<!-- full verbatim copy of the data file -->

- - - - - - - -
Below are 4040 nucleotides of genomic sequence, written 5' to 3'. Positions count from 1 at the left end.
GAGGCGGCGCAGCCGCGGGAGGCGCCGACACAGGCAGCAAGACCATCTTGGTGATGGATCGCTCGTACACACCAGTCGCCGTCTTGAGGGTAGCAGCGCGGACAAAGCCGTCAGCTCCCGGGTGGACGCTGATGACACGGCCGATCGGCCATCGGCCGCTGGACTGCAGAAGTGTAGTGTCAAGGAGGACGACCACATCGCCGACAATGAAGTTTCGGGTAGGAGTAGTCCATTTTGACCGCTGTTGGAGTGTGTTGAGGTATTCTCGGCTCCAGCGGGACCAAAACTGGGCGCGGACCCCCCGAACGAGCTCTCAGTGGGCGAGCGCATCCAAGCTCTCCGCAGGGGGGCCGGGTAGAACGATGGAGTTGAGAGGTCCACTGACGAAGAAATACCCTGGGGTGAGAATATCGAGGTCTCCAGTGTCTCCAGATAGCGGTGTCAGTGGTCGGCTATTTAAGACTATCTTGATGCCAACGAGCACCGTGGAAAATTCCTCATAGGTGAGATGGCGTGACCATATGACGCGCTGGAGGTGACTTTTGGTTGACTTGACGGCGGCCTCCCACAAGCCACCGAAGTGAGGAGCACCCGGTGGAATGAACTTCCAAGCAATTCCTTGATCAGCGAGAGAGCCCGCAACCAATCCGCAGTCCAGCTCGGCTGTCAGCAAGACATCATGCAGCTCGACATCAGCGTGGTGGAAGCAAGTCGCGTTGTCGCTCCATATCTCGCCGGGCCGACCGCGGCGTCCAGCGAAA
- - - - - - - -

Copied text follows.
Below are 4040 nucleotides of genomic sequence, written 5' to 3'. Positions count from 1 at the left end.
GAGGCGGCGCAGCCGCGGGAGGCGCCGACACAGGCAGCAAGACCATCTTGGTGATGGATCGCTCGTACACACCAGTCGCCGTCTTGAGGGTAGCAGCGCGGACAAAGCCGTCAGCTCCCGGGTGGACGCTGATGACACGGCCGATCGGCCATCGGCCGCTGGACTGCAGAAGTGTAGTGTCAAGGAGGACGACCACATCGCCGACAATGAAGTTTCGGGTAGGAGTAGTCCATTTTGACCGCTGTTGGAGTGTGTTGAGGTATTCTCGGCTCCAGCGGGACCAAAACTGGGCGCGGACCCCCCGAACGAGCTCTCAGTGGGCGAGCGCATCCAAGCTCTCCGCAGGGGGGCCGGGTAGAACGATGGAGTTGAGAGGTCCACTGACGAAGAAATACCCTGGGGTGAGAATATCGAGGTCTCCAGTGTCTCCAGATAGCGGTGTCAGTGGTCGGCTATTTAAGACTATCTTGATGCCAACGAGCACCGTGGAAAATTCCTCATAGGTGAGATGGCGTGACCATATGACGCGCTGGAGGTGACTTTTGGTTGACTTGACGGCGGCCTCCCACAAGCCACCGAAGTGAGGAGCACCCGGTGGAATGAACTTCCAAGCAATTCCTTGATCAGCGAGAGAGCCCGCAACCAATCCGCAGTCCAGCTCGGCTGTCAGCAAGACATCATGCAGCTCGACATCAGCGTGGTGGAAGCAAGTCGCGTTGTCGCTCCATATCTCGCCGGGCCGACCGCGGCGTCCAGCGAAA